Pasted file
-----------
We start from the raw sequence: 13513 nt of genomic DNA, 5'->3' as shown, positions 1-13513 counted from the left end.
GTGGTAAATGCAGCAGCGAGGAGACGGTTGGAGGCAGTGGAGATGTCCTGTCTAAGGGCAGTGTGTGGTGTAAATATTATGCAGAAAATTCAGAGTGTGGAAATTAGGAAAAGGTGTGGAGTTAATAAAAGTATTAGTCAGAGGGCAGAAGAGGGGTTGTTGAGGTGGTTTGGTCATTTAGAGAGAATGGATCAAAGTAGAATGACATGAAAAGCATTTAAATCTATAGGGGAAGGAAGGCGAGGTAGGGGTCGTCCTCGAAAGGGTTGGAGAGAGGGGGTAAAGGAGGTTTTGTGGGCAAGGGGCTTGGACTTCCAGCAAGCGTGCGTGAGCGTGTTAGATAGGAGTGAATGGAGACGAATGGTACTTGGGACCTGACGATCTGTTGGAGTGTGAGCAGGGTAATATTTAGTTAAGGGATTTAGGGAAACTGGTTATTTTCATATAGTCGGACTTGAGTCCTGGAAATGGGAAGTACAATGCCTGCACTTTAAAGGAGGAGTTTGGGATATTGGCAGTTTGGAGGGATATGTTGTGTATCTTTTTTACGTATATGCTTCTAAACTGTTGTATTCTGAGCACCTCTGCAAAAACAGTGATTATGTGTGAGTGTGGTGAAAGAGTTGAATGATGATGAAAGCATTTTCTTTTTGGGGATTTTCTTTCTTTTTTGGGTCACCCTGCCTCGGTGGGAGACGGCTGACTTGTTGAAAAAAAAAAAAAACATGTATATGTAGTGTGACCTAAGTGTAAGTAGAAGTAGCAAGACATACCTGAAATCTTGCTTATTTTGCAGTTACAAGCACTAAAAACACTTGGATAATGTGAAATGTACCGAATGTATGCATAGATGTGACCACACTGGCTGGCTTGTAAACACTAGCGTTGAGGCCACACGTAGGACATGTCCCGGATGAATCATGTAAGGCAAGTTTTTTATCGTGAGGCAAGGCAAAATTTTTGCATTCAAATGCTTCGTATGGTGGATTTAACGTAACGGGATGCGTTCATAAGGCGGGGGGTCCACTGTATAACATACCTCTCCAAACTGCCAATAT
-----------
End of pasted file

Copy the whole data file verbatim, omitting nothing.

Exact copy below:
We start from the raw sequence: 13513 nt of genomic DNA, 5'->3' as shown, positions 1-13513 counted from the left end.
GTGGTAAATGCAGCAGCGAGGAGACGGTTGGAGGCAGTGGAGATGTCCTGTCTAAGGGCAGTGTGTGGTGTAAATATTATGCAGAAAATTCAGAGTGTGGAAATTAGGAAAAGGTGTGGAGTTAATAAAAGTATTAGTCAGAGGGCAGAAGAGGGGTTGTTGAGGTGGTTTGGTCATTTAGAGAGAATGGATCAAAGTAGAATGACATGAAAAGCATTTAAATCTATAGGGGAAGGAAGGCGAGGTAGGGGTCGTCCTCGAAAGGGTTGGAGAGAGGGGGTAAAGGAGGTTTTGTGGGCAAGGGGCTTGGACTTCCAGCAAGCGTGCGTGAGCGTGTTAGATAGGAGTGAATGGAGACGAATGGTACTTGGGACCTGACGATCTGTTGGAGTGTGAGCAGGGTAATATTTAGTTAAGGGATTTAGGGAAACTGGTTATTTTCATATAGTCGGACTTGAGTCCTGGAAATGGGAAGTACAATGCCTGCACTTTAAAGGAGGAGTTTGGGATATTGGCAGTTTGGAGGGATATGTTGTGTATCTTTTTTACGTATATGCTTCTAAACTGTTGTATTCTGAGCACCTCTGCAAAAACAGTGATTATGTGTGAGTGTGGTGAAAGAGTTGAATGATGATGAAAGCATTTTCTTTTTGGGGATTTTCTTTCTTTTTTGGGTCACCCTGCCTCGGTGGGAGACGGCTGACTTGTTGAAAAAAAAAAAAAACATGTATATGTAGTGTGACCTAAGTGTAAGTAGAAGTAGCAAGACATACCTGAAATCTTGCTTATTTTGCAGTTACAAGCACTAAAAACACTTGGATAATGTGAAATGTACCGAATGTATGCATAGATGTGACCACACTGGCTGGCTTGTAAACACTAGCGTTGAGGCCACACGTAGGACATGTCCCGGATGAATCATGTAAGGCAAGTTTTTTATCGTGAGGCAAGGCAAAATTTTTGCATTCAAATGCTTCGTATGGTGGATTTAACGTAACGGGATGCGTTCATAAGGCGGGGGGTCCACTGTATAACATACCTCTCCAAACTGCCAATAT